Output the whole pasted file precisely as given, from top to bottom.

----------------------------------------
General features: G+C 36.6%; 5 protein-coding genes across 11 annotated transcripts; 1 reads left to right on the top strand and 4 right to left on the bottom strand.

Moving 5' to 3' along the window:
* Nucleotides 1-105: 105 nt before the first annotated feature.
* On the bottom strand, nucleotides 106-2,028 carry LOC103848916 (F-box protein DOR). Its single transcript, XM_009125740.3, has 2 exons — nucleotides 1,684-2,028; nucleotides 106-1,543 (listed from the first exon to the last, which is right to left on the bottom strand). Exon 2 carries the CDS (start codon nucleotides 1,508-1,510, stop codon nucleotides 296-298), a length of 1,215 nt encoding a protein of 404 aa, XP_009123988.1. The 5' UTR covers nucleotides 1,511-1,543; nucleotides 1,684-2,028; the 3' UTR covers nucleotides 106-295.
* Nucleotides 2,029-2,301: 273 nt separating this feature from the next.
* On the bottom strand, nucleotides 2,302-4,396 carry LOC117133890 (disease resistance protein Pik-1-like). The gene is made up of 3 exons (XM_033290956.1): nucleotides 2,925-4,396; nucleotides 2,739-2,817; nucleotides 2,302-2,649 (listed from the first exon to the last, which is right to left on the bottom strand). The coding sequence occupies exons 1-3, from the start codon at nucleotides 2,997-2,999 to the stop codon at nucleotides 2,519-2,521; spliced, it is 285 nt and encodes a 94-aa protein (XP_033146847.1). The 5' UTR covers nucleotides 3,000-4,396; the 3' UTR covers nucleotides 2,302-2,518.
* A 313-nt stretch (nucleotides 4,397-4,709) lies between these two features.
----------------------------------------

General features: G+C 36.6%; 5 protein-coding genes across 11 annotated transcripts; 1 reads left to right on the top strand and 4 right to left on the bottom strand.

Moving 5' to 3' along the window:
* Nucleotides 1-105: 105 nt before the first annotated feature.
* On the bottom strand, nucleotides 106-2,028 carry LOC103848916 (F-box protein DOR). Its single transcript, XM_009125740.3, has 2 exons — nucleotides 1,684-2,028; nucleotides 106-1,543 (listed from the first exon to the last, which is right to left on the bottom strand). Exon 2 carries the CDS (start codon nucleotides 1,508-1,510, stop codon nucleotides 296-298), a length of 1,215 nt encoding a protein of 404 aa, XP_009123988.1. The 5' UTR covers nucleotides 1,511-1,543; nucleotides 1,684-2,028; the 3' UTR covers nucleotides 106-295.
* Nucleotides 2,029-2,301: 273 nt separating this feature from the next.
* On the bottom strand, nucleotides 2,302-4,396 carry LOC117133890 (disease resistance protein Pik-1-like). The gene is made up of 3 exons (XM_033290956.1): nucleotides 2,925-4,396; nucleotides 2,739-2,817; nucleotides 2,302-2,649 (listed from the first exon to the last, which is right to left on the bottom strand). The coding sequence occupies exons 1-3, from the start codon at nucleotides 2,997-2,999 to the stop codon at nucleotides 2,519-2,521; spliced, it is 285 nt and encodes a 94-aa protein (XP_033146847.1). The 5' UTR covers nucleotides 3,000-4,396; the 3' UTR covers nucleotides 2,302-2,518.
* A 313-nt stretch (nucleotides 4,397-4,709) lies between these two features.